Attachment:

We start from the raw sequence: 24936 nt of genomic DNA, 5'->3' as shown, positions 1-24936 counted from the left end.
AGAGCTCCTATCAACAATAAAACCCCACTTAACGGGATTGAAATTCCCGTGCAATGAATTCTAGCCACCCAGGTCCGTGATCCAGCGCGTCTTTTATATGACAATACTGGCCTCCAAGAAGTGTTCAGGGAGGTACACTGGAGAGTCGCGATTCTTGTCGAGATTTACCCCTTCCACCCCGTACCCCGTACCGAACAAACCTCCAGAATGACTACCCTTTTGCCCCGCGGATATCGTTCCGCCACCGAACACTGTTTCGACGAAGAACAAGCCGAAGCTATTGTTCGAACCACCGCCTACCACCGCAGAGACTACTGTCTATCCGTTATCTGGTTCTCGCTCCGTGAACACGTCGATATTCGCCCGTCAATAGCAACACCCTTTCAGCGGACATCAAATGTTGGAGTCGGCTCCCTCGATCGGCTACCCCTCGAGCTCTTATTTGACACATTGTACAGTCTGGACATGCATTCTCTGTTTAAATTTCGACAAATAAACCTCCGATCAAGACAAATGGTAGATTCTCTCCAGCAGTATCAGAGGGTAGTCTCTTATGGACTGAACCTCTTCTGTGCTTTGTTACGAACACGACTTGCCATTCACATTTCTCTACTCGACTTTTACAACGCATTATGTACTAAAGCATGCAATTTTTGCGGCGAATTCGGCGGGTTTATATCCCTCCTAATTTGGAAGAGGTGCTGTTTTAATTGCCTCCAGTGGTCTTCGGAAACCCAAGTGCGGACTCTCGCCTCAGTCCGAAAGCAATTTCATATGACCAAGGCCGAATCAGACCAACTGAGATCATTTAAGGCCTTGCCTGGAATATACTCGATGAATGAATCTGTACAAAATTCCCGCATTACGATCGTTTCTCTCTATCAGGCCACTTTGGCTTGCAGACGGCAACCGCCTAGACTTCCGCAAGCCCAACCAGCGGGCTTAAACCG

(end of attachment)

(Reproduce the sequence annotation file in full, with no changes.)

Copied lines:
We start from the raw sequence: 24936 nt of genomic DNA, 5'->3' as shown, positions 1-24936 counted from the left end.
AGAGCTCCTATCAACAATAAAACCCCACTTAACGGGATTGAAATTCCCGTGCAATGAATTCTAGCCACCCAGGTCCGTGATCCAGCGCGTCTTTTATATGACAATACTGGCCTCCAAGAAGTGTTCAGGGAGGTACACTGGAGAGTCGCGATTCTTGTCGAGATTTACCCCTTCCACCCCGTACCCCGTACCGAACAAACCTCCAGAATGACTACCCTTTTGCCCCGCGGATATCGTTCCGCCACCGAACACTGTTTCGACGAAGAACAAGCCGAAGCTATTGTTCGAACCACCGCCTACCACCGCAGAGACTACTGTCTATCCGTTATCTGGTTCTCGCTCCGTGAACACGTCGATATTCGCCCGTCAATAGCAACACCCTTTCAGCGGACATCAAATGTTGGAGTCGGCTCCCTCGATCGGCTACCCCTCGAGCTCTTATTTGACACATTGTACAGTCTGGACATGCATTCTCTGTTTAAATTTCGACAAATAAACCTCCGATCAAGACAAATGGTAGATTCTCTCCAGCAGTATCAGAGGGTAGTCTCTTATGGACTGAACCTCTTCTGTGCTTTGTTACGAACACGACTTGCCATTCACATTTCTCTACTCGACTTTTACAACGCATTATGTACTAAAGCATGCAATTTTTGCGGCGAATTCGGCGGGTTTATATCCCTCCTAATTTGGAAGAGGTGCTGTTTTAATTGCCTCCAGTGGTCTTCGGAAACCCAAGTGCGGACTCTCGCCTCAGTCCGAAAGCAATTTCATATGACCAAGGCCGAATCAGACCAACTGAGATCATTTAAGGCCTTGCCTGGAATATACTCGATGAATGAATCTGTACAAAATTCCCGCATTACGATCGTTTCTCTCTATCAGGCCACTTTGGCTTGCAGACGGCAACCGCCTAGACTTCCGCAAGCCCAACCAGCGGGCTTAAACCG